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Remember Me Review

“Remember Me” takes place in 2084 in a futuristic version of Paris, known as Neo-Paris. The Memorize corporation invented a brain implant called the Sensation Engine, aka Sensen.  It  enables the majority of the population to upload and share their memories on the net, as well as remove unhappy or unpleasant memories. The Sensen, however, gave Memorize access to the population’s memories, creating a surveillance state. Which in turn causes a small uprising by a group known as “Errorists,” whose sole purpose is to bring down Memorize at any cost.

You play as Nilin, a memory-hunter-turned-Errorist, who is locked away in Bastille Fortress on her way to have her memory completely wiped out.  Errorist Edge (who looks an awful lot like Alex from “Prototype”) helps her escape into the sewer and starts her on her journey to destroy Memorize.

Fighting feels like it takes forever. The first time you get to fight, it took like five minutes to beat three guys and I was wailing on them. Although, I will admit by Episode 2 you’re kind of a bad ass; your melee skills are enhanced and the memory overload is pretty cool. I just wish there were different variations to it, like if you grabbed an enemy from the front, the back, coming out of a kick or a punch; but that’s just me being a greedy pampered gamer.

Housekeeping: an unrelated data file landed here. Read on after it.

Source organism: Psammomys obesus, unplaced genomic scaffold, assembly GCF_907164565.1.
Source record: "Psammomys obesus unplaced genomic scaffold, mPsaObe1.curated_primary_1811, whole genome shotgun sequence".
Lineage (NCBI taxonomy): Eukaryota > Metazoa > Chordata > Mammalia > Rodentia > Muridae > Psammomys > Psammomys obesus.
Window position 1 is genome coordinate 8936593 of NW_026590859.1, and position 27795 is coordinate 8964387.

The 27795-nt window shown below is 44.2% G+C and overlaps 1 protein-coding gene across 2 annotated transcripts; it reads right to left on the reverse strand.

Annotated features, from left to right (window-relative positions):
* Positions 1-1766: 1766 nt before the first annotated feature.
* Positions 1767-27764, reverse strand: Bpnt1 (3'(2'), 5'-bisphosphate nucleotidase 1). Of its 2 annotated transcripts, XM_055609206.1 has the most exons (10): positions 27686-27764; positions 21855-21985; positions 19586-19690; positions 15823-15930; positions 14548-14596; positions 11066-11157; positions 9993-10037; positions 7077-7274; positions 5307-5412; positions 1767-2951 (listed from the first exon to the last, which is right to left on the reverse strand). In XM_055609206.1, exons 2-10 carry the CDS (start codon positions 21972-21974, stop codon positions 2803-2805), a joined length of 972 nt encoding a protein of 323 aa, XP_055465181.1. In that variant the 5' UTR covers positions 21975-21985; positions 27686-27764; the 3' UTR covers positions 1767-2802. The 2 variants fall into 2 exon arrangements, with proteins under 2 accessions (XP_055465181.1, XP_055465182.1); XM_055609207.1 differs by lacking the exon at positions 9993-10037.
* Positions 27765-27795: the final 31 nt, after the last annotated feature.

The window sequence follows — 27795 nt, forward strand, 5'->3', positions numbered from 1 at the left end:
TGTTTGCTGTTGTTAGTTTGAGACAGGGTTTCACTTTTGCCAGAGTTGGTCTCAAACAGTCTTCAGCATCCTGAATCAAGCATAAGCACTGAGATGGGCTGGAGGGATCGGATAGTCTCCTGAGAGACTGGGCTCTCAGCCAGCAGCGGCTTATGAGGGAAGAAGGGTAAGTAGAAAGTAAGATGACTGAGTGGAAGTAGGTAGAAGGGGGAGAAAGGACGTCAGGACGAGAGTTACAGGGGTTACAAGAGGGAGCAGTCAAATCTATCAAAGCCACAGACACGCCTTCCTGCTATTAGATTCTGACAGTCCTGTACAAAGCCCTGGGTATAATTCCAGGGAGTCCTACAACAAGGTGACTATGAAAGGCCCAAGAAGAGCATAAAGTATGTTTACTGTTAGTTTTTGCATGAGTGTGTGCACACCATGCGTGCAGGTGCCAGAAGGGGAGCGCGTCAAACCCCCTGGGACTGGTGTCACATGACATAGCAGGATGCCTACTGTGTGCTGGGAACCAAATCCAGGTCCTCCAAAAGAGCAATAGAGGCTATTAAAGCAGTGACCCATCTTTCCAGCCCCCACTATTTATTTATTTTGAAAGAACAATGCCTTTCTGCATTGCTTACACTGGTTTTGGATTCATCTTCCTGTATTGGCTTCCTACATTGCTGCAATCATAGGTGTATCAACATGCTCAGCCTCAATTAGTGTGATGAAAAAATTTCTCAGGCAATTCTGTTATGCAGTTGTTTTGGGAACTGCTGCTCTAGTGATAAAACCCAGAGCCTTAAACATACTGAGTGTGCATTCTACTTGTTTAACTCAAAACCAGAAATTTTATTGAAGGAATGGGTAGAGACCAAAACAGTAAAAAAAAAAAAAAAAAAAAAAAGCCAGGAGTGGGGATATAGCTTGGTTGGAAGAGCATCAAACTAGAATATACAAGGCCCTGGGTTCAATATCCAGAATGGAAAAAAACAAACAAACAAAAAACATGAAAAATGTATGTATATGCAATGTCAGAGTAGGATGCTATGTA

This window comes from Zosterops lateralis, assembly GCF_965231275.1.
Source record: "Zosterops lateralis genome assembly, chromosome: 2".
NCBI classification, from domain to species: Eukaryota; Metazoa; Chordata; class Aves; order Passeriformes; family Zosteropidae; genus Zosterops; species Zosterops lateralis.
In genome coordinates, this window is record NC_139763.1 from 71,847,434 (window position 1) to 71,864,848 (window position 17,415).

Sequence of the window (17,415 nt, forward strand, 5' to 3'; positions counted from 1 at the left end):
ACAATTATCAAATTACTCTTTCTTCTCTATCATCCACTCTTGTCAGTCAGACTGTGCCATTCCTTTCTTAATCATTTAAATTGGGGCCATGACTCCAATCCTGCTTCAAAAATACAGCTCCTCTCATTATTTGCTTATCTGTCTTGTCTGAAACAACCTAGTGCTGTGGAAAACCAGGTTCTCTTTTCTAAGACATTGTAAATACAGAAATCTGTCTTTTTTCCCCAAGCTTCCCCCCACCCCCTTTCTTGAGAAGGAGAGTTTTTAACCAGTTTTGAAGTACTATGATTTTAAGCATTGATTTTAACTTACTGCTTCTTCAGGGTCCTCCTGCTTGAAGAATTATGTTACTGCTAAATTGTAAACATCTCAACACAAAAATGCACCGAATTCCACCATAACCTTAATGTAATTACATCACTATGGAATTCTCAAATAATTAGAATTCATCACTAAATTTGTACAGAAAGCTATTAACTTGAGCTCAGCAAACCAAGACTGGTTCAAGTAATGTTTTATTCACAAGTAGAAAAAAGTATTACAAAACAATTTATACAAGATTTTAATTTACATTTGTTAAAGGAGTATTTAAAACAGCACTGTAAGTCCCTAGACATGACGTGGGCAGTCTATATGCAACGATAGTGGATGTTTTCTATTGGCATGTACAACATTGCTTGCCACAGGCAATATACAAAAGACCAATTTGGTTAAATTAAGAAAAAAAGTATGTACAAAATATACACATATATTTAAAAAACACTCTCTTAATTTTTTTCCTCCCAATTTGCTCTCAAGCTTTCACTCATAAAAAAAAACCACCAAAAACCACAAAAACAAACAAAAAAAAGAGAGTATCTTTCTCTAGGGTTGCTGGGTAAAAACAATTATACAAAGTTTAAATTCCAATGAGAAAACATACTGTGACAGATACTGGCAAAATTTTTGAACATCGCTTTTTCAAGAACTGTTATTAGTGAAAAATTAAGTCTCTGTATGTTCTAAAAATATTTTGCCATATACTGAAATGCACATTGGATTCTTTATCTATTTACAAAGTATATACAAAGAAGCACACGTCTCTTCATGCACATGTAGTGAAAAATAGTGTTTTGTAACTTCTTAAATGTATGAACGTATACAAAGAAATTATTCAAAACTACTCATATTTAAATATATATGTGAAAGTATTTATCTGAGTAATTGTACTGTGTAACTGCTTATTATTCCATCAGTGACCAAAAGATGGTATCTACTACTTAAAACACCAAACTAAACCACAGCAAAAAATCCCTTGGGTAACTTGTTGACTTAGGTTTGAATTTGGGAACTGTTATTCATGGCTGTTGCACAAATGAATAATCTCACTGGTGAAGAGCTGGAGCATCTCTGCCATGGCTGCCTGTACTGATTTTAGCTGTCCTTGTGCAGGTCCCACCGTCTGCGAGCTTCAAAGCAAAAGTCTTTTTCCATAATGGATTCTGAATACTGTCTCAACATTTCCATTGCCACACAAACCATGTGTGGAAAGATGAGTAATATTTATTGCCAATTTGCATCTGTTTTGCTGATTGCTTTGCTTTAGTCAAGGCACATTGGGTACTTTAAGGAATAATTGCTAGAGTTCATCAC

Getting to tweak people’s memories with the Memory Remix feature is pretty cool, but it would be cooler to have more freedom with it. You pretty much have a set mission and have to manipulate certain objects in the room to alter a person’s memory and accomplish your mission. The problem here is that there is no way to really fail, you just keep trying until you get it right.

Remembranes are really boring and pretty slowly paced. You’re pretty much playing follow the leader; it could have been left out all together or given more depth. You literally follow someone else’s path, sync up at consoles to enter a room, the only time this was a challenge was when I had to break into Memorize. This was only a challenge because I couldn’t hear the random rambling of the security guy.

Controls are a little finicky.  While running towards a ledge getting ready to jump, I hit the button and, surprise surprise, Nilin doesn’t jump. Instead she falls to her death. The rest of the game is pretty good: the platforming elements are good, visually the game is beautiful, the character design is amazing. I was completely enamored with Nilin; her voice was perfect.  A lot of the voice acting was great, but my problem was more with the dialogue itself. When you look at the scope of “Remember Me,” the world it’s supposed to inhabit, all the technological advances made, so the cheesy one liners just don’t fit.  I feel that it took a potentially great story down a couple of pegs. Also, I do just wish the game was longer.

All in all “Remember Me” was a great first outing for Dontnod Entertainment, and hopefully “Remember Me” gets a second title where they can correct these issues and make it more of an open-world game so that we can see more of Neo-Paris.

Final Verdict for “Remember Me”:

3.5 out of 5